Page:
Imaging for pathologic myopia

Wide-field OCT leads to greater clarification in pathologic myopia

Dermot McGrath

Posted: Sunday, March 1, 2020

Recent advances in ocular imaging technology, in particular wide-field optical coherence tomography (OCT), have greatly facilitated the clarification of pathologies and pathogenesis of pathological myopia and related complications, according to Kyoko Ohno-Matsui, MD, PhD.

Addressing delegates attending the 19th EURETINA Congress in Paris, Dr Ohno-Matsui, professor in the Department of Ophthalmology and Visual Science and chief of the High Myopia Clinic at Tokyo Medical and Dental University, Japan, focused on the utility of wide-field OCT in imaging posterior staphyloma.

“Posterior staphyloma is the posterior outpouching of the wall of the eye and is a hallmark lesion of pathologic myopia. However, despite its importance we really had no reliable standardised methods to detect and analyse staphyloma,” she said.

Although 3D magnetic resonance imaging (MRI) has been successfully employed in detecting staphyloma, it is costly to use and is not viable as a screening device in routine clinical practice, said Dr Ohno-Matsui. Similarly, the limited scan length and depth of traditional OCT is unable to visualise the entire extent of wide and deep staphyloma.

Using a prototype ultra wide-field swept-source OCT (Canon Corp.), Dr Ohno-Matsui said it was possible to scan up to 24mm horizontally and to a depth of 5mm and to generate detailed three-dimensional reconstructions of posterior staphylomas.

She noted that the morphologic hallmarks of the posterior staphylomas on OCT include a smoothly configured border with a gradual thinning of the choroid from the periphery toward the edge of the staphyloma and a gradual rethickening of the choroid in direction toward the posterior pole. There is also a gradual thickening and inward protrusion of the sclera at the staphyloma edge.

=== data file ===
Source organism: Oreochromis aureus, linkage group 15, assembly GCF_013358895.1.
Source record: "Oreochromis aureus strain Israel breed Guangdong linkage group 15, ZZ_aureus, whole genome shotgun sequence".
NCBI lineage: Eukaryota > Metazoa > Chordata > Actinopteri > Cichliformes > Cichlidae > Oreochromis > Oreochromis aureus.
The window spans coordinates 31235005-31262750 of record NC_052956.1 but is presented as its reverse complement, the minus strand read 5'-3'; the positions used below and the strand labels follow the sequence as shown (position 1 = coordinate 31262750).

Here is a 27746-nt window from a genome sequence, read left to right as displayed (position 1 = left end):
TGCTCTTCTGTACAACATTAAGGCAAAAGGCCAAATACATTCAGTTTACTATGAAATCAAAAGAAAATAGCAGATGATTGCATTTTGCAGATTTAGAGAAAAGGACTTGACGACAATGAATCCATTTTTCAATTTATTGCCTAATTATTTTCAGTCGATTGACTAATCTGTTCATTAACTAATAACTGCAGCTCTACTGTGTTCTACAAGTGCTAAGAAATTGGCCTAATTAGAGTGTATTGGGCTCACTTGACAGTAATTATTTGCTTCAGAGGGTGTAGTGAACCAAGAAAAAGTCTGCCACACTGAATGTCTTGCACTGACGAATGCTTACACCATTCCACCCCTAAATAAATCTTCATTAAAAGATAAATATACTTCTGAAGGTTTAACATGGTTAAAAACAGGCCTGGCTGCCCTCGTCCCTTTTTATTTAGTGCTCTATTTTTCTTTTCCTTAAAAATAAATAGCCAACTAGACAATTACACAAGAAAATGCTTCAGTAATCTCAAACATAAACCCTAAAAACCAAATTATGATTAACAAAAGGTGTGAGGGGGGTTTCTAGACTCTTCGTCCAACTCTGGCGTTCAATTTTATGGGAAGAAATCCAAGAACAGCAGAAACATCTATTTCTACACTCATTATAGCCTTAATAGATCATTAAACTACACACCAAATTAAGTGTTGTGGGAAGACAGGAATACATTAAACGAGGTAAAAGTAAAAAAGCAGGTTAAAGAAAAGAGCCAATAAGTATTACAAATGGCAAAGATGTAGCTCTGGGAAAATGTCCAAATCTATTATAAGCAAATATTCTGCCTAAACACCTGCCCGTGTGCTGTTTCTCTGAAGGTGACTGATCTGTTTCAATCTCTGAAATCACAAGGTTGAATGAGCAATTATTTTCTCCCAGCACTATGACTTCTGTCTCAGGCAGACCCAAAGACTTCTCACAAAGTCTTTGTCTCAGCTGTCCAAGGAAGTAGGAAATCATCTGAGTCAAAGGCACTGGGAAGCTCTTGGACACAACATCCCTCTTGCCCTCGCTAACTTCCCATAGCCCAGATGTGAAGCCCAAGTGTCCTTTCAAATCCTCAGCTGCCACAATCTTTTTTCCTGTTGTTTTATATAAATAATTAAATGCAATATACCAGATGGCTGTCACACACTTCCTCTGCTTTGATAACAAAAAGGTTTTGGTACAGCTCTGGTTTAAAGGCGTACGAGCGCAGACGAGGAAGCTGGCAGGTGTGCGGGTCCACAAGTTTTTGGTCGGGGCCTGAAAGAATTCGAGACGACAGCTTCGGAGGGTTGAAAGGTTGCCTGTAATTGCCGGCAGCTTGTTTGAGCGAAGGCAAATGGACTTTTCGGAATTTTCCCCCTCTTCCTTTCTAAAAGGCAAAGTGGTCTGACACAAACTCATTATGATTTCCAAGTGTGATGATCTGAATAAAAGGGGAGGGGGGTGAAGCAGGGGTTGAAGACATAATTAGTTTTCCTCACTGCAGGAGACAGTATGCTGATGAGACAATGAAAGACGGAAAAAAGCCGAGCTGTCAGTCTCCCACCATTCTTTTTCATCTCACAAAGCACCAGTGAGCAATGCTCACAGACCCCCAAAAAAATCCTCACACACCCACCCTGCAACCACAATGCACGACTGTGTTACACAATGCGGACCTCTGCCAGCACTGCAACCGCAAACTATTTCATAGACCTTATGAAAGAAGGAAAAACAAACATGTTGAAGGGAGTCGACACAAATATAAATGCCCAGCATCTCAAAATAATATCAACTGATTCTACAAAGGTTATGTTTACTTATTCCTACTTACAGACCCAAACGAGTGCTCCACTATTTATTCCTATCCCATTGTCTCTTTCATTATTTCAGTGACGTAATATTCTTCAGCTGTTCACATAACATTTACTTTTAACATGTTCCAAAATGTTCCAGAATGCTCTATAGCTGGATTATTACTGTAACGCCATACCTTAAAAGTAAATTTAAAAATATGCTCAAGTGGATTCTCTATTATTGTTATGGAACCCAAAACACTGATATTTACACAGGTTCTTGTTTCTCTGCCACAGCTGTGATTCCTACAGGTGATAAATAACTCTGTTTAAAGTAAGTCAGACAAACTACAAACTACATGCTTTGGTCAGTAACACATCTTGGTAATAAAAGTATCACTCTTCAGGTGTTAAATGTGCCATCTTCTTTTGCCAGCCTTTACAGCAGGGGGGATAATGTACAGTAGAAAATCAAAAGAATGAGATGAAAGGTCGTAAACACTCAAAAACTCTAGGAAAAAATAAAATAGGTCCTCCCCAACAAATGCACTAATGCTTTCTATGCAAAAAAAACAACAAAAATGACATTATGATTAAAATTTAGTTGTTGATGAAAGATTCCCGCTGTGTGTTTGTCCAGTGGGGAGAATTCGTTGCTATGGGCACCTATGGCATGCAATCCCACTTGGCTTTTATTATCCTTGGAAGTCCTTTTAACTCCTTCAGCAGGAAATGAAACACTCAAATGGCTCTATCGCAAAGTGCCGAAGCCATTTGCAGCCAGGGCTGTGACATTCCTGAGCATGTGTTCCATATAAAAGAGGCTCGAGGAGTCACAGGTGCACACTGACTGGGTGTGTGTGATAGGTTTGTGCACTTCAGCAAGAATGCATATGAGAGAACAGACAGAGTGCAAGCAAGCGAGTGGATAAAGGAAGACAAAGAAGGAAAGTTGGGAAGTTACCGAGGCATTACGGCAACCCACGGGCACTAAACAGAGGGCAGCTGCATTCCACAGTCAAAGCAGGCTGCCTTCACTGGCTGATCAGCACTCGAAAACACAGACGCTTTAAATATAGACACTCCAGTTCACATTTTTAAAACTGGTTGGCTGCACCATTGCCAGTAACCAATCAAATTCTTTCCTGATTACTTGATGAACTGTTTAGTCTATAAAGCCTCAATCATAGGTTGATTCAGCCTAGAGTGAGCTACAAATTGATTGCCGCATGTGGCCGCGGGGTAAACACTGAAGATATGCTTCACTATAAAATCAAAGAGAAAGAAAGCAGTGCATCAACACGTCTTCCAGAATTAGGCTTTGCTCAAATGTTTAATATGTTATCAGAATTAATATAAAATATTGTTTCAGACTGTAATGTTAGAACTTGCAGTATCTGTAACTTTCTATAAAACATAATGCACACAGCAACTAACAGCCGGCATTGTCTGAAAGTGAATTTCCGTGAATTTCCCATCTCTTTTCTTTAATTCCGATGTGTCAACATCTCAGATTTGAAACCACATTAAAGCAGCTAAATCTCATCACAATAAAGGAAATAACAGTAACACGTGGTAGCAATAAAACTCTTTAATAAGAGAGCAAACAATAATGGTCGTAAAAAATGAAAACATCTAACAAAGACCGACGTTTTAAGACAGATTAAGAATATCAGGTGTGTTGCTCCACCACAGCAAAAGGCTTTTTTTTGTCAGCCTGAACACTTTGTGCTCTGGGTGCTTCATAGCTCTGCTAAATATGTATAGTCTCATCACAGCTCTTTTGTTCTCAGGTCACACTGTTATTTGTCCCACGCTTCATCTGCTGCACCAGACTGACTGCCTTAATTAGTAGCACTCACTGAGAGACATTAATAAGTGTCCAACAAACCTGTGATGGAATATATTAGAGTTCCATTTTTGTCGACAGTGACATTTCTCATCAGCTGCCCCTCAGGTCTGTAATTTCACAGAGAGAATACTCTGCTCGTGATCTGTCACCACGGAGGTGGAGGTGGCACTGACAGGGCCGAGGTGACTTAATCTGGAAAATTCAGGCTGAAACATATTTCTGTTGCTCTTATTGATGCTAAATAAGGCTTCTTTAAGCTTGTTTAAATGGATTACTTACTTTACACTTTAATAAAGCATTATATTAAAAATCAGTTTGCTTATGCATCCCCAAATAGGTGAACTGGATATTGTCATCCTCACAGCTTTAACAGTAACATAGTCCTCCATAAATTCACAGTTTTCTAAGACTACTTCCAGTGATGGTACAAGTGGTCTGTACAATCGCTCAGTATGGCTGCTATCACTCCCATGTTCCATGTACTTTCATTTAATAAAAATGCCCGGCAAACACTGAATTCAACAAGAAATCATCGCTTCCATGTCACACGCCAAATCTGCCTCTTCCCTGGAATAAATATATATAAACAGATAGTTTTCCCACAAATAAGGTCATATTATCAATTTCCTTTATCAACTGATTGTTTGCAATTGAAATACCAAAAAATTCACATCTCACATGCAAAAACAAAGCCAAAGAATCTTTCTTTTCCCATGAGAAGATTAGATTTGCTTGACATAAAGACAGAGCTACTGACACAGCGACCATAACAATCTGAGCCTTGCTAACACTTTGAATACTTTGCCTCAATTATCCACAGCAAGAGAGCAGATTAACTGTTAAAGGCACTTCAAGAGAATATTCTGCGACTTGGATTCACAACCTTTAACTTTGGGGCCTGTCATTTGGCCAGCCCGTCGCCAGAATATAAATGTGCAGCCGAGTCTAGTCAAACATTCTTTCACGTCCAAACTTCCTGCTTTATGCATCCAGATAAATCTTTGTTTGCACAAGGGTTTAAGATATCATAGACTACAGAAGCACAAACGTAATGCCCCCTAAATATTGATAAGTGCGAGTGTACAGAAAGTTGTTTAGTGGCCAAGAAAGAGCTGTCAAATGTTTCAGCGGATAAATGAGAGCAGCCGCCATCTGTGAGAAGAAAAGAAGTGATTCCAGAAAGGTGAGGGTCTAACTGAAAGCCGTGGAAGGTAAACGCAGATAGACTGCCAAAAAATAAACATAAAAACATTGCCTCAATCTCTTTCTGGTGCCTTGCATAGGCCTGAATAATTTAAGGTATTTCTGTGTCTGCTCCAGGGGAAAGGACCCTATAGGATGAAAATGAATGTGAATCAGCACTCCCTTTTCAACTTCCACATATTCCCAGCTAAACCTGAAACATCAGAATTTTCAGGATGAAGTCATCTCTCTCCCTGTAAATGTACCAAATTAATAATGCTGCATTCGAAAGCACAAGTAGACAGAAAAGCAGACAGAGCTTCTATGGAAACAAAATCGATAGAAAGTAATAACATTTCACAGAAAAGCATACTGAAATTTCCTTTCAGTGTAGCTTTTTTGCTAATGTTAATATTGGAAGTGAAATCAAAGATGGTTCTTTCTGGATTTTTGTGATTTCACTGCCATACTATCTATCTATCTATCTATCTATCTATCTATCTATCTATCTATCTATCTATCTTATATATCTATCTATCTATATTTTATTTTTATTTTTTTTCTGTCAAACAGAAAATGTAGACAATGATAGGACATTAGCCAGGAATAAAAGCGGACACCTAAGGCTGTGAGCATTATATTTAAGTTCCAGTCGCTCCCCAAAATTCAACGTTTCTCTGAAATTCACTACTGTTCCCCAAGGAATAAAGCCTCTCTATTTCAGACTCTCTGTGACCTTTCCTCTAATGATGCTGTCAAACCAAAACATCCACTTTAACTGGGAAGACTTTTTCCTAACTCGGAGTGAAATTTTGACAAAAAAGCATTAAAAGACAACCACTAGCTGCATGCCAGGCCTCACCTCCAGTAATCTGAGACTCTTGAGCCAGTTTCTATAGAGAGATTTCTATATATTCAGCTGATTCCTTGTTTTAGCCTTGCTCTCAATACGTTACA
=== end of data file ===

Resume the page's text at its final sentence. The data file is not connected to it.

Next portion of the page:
“Wide-field OCT can provide tomographic images of posterior staphylomas in a resolution and size unachievable so far, and may ultimately come to replace 3D-MRI in assessing posterior staphylomas. The spatial relationship between eye deformity, vitreous changes and retinal complications is clearly visible in a three-dimensional way,” she said.

Dr Ohno-Matsui showed several examples of highly-detailed staphyloma images obtained with wide-field OCT and demonstrated how the 3D OCT movie enables clear visualisation of the entire shape of the staphyloma.

“Unlike with 3D MRI, the spatial relationship between staphyloma and the optic disc and macular retinal vessels is clearly visible with wide-field OCT. This greatly facilitates the understanding of how visually important tissues are damaged by eye deformity due to staphyloma,” she said.

Widefield OCT is also useful in visualising and understanding other features commonly found in pathologic high myopia such as retinoschisis, abnormal vitreous layers and atypical posterior vitreous
detachment, she said.

Kyoko Ohno-Matsui:

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